White Sands National Monument
Deming, New Mexico

April 9th

White Sands National Monument Visitor Center and Museum.

White Sands Dunes.

John trying to turn around in the sand to head back to the entrance.

A lonely cactus atop a dune.

Sissy enjoying a museum display. Notice the back side! No, not the spread - the tag on the back side of her shirt!

Heading out of Carlsbad was rather interesting. The temperature was about 52 with an overcast sky and the wind was light. Sissy had a cold sweat and was grasping the armrests on her seat! Why? Because John was taking the same route as the other day when traveling from Roswell through the mountains. Remember? It snowed! And, if Sissy had her way, she would tell you it was a blizzard!

Not so today - the temp warmed up and once into the mountains the sky cleared very nicely. We went through Cloud Croft (the place where it snowed before) without any problems. And, then it was time to go downhill (the kind of driving John likes) around the curves and past the "Warning - Steep Grade" signs. The truck rode like a dream, and John only had to use the brakes a couple times because he did most of the steep grades in 2nd gear. It was if the trailer wasn't even behind us.

Adobe style building in White Sands, New Mexico.

After the mountains, it was onto White Sands National Monument way out in the desert on Route 70, but well worth it! We used our National Park Pass (again) and we able to drive through the White Sands with both the truck and trailer. So, after a quick trip through the Visitor Center and Museum, we headed out onto the sand (paved road most of the way). It was beautiful, and we took plenty of pics.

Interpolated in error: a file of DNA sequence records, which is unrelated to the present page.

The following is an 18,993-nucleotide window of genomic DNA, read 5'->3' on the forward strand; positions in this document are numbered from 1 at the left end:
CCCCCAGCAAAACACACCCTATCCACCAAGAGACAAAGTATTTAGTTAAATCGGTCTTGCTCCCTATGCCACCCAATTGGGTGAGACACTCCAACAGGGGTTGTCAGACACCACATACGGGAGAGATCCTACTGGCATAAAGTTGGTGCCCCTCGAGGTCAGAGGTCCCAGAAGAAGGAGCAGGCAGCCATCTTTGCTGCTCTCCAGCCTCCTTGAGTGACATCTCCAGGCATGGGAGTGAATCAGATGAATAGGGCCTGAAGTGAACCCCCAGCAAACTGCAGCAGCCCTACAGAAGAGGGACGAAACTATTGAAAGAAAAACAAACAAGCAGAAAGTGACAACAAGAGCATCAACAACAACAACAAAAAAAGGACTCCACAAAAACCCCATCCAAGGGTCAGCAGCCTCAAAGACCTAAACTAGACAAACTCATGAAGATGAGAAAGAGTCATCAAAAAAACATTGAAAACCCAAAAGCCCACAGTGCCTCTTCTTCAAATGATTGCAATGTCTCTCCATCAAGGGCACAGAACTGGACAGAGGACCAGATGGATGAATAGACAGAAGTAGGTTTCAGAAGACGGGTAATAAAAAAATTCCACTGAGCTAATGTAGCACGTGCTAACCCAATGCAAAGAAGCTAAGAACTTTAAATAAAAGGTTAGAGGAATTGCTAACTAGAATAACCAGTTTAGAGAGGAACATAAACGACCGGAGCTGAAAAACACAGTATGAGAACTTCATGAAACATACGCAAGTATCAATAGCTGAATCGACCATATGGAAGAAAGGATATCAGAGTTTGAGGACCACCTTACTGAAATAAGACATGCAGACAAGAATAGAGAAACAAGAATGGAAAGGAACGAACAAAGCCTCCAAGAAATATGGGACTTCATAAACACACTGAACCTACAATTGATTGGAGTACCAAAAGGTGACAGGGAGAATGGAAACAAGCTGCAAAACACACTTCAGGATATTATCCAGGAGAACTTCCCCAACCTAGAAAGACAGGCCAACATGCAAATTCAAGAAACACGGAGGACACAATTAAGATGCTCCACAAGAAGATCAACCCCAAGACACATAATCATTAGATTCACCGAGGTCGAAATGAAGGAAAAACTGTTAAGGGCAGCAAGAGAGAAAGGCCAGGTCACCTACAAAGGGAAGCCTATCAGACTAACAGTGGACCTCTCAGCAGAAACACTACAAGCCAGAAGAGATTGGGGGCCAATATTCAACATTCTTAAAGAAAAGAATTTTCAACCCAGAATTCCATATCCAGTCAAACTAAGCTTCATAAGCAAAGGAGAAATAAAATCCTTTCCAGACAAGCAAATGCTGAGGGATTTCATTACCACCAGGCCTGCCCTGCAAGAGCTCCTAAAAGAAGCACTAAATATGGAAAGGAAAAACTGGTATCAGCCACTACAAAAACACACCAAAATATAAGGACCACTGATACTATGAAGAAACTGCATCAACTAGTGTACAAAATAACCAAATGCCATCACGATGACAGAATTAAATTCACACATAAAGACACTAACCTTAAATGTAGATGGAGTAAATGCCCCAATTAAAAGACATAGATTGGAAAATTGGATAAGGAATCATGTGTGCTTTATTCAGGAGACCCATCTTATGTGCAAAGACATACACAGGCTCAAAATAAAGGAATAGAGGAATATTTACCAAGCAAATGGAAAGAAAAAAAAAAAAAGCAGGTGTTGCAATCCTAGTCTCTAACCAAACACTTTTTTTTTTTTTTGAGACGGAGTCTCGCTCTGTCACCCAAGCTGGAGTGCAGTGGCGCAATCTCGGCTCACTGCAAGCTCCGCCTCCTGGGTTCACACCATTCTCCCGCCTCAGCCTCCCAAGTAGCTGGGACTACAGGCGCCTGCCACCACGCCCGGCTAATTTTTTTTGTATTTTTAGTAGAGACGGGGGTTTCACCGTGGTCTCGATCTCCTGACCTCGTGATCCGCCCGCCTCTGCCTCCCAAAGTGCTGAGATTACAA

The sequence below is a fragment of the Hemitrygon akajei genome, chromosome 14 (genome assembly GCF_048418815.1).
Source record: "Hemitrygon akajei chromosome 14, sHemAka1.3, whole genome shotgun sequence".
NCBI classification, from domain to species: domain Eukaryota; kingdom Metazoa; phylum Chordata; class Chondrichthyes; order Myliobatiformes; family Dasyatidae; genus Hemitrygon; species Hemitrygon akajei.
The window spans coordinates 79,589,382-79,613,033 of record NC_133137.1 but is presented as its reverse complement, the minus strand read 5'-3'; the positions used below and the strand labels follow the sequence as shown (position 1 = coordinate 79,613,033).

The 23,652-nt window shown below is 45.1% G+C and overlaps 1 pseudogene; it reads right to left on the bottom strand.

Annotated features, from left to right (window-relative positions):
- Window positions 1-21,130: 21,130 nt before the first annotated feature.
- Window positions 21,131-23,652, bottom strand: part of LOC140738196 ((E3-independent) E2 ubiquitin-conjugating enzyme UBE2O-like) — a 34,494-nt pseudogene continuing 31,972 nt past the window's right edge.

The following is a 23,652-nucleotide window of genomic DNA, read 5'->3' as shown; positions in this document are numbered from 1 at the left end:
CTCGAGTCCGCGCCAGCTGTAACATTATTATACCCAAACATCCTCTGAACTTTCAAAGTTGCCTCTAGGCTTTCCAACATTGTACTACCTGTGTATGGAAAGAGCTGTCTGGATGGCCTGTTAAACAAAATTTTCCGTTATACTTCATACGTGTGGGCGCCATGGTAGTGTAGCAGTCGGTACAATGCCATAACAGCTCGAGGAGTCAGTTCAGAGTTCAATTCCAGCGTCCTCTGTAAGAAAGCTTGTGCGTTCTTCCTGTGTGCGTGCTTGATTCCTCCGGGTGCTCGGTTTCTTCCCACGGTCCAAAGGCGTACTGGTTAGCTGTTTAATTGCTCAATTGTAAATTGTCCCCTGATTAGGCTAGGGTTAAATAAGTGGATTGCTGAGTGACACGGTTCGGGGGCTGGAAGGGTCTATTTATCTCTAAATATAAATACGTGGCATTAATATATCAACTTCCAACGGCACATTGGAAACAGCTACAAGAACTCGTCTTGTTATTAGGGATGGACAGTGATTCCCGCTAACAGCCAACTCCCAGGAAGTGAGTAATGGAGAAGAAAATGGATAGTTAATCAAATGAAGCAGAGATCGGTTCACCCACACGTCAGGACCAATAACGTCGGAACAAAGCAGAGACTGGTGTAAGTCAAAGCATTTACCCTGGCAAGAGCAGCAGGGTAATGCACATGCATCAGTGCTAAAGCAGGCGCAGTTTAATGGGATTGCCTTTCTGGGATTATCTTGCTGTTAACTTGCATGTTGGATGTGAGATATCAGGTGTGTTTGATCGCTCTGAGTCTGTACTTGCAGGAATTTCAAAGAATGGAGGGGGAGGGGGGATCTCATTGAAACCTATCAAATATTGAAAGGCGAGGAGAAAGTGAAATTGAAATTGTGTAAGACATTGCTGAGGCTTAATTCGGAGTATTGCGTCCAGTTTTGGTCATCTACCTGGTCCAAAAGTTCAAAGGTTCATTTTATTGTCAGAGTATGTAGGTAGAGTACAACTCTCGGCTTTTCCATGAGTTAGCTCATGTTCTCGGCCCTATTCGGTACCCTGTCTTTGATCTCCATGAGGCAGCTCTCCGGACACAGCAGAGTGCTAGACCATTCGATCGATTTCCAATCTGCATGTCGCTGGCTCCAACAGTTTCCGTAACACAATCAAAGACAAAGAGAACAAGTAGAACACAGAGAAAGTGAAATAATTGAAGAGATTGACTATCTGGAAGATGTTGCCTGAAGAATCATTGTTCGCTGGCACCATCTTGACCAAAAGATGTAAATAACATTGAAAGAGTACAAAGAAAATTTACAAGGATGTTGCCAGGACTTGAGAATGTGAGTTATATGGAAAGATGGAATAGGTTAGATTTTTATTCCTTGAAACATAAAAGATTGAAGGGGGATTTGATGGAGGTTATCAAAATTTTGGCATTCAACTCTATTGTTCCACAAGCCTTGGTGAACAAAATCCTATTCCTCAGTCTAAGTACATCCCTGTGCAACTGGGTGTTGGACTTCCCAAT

It got to be a pain in the you know what to stop every 20 feet and get out of the truck for pics, so Sissy hopped into the truck bed while John drove (go figure). It was about 85 degrees in the desert and Sissy was better suited for the heat. John took his time while in the air-conditioned cab.

Sissy couldn't resist snapping this pic of John at White Sands.

Then it was onto Las Cruces on the other side of the mountains. We elected to bypass staying there for the night because we didn't see any suitable campgrounds and there was construction and dust all over the place. So, we continued on to Deming, New Mexico and the Little Vineyard RV Park just off exit 85. It was level and gravel with full hookups. Better yet, it had an indoor, heated swimming pool and spa which we took advantage of shortly after parking the rig. This was just a pit stop for us anyway since we were headed to Tucson in the morning to visit Sissy's brother (Jerry) and his family, and Rick and Crystal (friends of ours.)

While in the pool, we met some people from Canada and some others from Vermont. Both couples gave us advise on visiting their home bases, and both had been on the road since late 2001. The pool was inside a building with a cedar ceiling decorated with local plant life. It was very nice, but the spa was a little small and hot. When we went outside (still wet) to burn one, we about froze because of the difference in temperature; outside it was only in the 80's.

Desert view enroute to Sierra Vista, Arizona.

A couple hours went by and then it was time to head back. Don (from Nebraska and our neighbor) came by with a rum and coke in his hand admiring the bike, but the conversation soon changed to the Nebraska football team. He and Sissy got along great! John tried to chime in now and then, but you know how that went; Sissy is the sports buff.

Time for dinner! Don felt bad because he had already eaten so he went home. Sissy cooked ribs and baked potato which were both great! It was another early night watching cable TV and catching some winks before heading out in the morning. Onward to Tucson we went!

Another desert view enroute to Sierra Vista, Arizona.

John & Sissy EXCLUSIVE RATINGS: (1 bad - good 10)

  • Campground - 8
  • People - 10
  • Roads - 8
  • Scenery - 6
  • Traffic - 10
  • Things to Do - 6
  • Weather - 10

Next page in chronological order

All photographs are Copyright @ 2002 - 2008 by John T. VanderHeiden.
For information concerning your usage of any photographs, please see our User Agreement.